LONDON (Reuters) - Panic buying by British shoppers over coronavirus is getting worse despite appeals for calm, and supermarket bosses are concerned the government is yet to get to grips with the magnitude of the crisis, industry sources told Reuters.
On Sunday the food industry appealed to shoppers to stop panic buying, placing adverts in national newspapers. But it hasn’t worked.
Shelves were on Tuesday stripped bare of items such as eggs and chicken, while freezer chests were emptied.
“It’s getting worse,” said a source at one of Britain’s major supermarket groups.
Britain’s big grocers, including market leader Tesco (TSCO.L), Sainsbury’s (SBRY.L), Asda (WMT.N), and Morrisons (MRW.L), along with discounters Aldi and Lidl, have struggled for over a week to keep shelves stocked.
Britons have been stockpiling cupboard items such as dried pasta, flour, canned food, toilet rolls and hand sanitizer.
Store trading levels have been close to those only seen at Christmas, the busiest time of the year, while online grocery operations have been struggling to meet vast demand.
Prime Minister Boris Johnson on Monday shut down social life in Britain and advised the most vulnerable to isolate for 12 weeks, prompting another step-up in grocery trade on Tuesday.
“The level of panic buying is definitely not getting any better,” said a second source at another major UK supermarket group.
Aldi on Monday became the first grocer to introduce rationing, limiting customers to buying four items of any one product during each visit.
The supermarket industry says it is working closely with suppliers to keep food moving through the system and is making more deliveries to stores to get shelves re-stocked.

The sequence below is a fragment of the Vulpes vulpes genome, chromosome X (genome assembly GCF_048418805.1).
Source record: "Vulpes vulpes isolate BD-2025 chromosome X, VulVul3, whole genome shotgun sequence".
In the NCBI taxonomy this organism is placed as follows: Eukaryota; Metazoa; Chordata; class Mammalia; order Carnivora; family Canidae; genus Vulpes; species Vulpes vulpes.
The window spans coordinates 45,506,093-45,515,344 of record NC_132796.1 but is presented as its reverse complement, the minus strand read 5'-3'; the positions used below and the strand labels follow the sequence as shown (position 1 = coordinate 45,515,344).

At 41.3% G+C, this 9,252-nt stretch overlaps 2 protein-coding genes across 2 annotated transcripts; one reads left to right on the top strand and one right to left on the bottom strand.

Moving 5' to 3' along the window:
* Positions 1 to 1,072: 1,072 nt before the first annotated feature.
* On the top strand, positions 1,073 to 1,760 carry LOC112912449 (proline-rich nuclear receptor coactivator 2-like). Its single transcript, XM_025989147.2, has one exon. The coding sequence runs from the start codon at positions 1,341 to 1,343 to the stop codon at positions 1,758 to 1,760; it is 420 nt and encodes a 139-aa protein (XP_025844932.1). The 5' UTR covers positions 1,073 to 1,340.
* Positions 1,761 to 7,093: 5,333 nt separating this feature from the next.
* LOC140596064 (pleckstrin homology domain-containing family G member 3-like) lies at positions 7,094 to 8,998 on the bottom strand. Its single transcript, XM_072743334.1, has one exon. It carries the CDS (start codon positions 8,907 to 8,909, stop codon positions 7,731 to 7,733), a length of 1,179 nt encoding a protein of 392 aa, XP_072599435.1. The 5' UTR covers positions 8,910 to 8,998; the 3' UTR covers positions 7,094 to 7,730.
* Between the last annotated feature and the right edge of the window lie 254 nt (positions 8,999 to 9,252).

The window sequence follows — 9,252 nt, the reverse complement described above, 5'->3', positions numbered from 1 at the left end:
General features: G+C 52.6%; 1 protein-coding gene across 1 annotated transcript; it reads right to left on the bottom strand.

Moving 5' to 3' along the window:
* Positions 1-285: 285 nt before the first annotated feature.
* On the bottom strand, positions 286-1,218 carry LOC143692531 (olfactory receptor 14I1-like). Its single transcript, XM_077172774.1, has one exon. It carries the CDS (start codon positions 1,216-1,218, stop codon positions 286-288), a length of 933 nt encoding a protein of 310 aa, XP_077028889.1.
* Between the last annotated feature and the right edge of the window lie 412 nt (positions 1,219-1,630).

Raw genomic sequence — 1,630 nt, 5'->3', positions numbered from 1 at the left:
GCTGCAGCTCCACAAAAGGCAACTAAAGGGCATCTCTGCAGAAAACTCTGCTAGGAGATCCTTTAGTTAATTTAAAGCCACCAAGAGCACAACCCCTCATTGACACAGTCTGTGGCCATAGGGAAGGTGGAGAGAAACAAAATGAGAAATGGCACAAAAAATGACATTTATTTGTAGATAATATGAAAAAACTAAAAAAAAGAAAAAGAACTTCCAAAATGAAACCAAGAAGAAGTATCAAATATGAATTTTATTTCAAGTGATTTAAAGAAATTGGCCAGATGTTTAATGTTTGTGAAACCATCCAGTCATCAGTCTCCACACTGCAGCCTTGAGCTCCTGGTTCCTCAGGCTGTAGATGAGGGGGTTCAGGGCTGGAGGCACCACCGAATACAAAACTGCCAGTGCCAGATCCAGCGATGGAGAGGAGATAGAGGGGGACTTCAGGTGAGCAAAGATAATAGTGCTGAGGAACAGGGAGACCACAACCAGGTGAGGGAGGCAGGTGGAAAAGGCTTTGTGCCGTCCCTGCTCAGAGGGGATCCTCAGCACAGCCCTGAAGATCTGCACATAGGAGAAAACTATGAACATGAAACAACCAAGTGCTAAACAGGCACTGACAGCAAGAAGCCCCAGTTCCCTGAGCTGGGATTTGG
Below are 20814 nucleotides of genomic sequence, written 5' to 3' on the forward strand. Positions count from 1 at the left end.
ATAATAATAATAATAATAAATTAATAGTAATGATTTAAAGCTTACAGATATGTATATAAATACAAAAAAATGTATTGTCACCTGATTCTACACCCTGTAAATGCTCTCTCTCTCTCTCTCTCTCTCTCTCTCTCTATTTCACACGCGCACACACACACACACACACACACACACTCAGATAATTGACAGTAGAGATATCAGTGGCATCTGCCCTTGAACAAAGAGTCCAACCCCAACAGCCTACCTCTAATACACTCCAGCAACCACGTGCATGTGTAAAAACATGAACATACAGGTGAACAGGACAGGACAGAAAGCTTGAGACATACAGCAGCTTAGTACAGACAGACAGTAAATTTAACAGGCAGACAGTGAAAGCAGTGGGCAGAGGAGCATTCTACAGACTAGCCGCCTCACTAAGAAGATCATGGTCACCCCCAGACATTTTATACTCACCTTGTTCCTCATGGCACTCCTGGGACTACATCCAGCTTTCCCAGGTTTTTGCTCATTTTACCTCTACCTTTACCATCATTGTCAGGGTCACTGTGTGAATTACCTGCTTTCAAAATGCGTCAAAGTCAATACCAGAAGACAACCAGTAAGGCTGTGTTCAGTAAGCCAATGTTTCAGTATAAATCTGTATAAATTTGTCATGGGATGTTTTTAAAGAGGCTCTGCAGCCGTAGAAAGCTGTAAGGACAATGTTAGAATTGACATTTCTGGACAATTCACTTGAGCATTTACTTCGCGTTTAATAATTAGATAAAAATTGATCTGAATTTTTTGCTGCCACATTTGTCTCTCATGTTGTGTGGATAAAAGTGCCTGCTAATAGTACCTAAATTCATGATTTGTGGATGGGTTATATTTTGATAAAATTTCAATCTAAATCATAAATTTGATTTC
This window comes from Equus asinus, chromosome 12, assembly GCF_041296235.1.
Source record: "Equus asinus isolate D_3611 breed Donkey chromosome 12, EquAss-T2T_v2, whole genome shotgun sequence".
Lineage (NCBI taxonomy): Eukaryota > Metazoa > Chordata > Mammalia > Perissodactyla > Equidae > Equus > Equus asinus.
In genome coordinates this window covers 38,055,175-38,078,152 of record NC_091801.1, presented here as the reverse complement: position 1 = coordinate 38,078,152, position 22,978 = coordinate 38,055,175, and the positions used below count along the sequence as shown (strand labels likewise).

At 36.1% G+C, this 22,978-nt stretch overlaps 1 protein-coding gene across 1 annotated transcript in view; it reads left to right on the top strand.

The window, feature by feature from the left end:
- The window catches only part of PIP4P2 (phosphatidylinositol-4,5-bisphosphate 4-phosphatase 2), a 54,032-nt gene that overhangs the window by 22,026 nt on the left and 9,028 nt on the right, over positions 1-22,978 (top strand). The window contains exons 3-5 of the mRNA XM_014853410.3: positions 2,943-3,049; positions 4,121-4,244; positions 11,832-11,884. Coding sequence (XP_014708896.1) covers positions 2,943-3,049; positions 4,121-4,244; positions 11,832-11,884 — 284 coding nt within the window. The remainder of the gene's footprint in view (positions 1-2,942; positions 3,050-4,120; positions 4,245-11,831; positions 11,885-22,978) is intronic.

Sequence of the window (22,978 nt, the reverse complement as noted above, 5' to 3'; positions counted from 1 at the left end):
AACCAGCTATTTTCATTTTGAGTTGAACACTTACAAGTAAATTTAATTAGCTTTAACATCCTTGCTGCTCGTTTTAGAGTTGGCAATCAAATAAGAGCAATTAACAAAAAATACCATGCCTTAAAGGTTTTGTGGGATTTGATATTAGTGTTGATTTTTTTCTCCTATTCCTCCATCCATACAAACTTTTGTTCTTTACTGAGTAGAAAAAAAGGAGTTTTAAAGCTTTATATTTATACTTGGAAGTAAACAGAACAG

It says supplies are still coming in from Europe, despite lock-downs in Italy, Spain and France.
The government says it is speaking to supermarket CEOs about their response to coronavirus. Prime Minister Johnson said there was no reason to stockpile as food supplies were safe.
However, the first source said the government was only just starting to understand the enormity of the crisis for the supermarket industry.
“They’re in asking questions mode, they’re certainly not in telling us anything mode. They’re trying to understand what we’re seeing rather than telling us to do anything specific.”
The second source added: “Government are asking questions, listening and planning, but we’d appreciate a bit more help to get things moving.”
The source said the government could help by lifting restrictions on driver hours and relaxing Groceries Supply Code of Practice (GSCOP) regulations which slow the industry down.
Reuters reported on Monday that supermarket groups are working on plans to streamline their operations by cutting cafes, counters and other services to enable a depleted workforce to maintain basic provisions.
In-store cafes will start to close in the next few days. Supermarkets are also rationalizing ranges, reducing the number of pack sizes and different product options.
Reporting by James Davey; Editing by Kate Holton, Guy Faulconbridge and Jan Harvey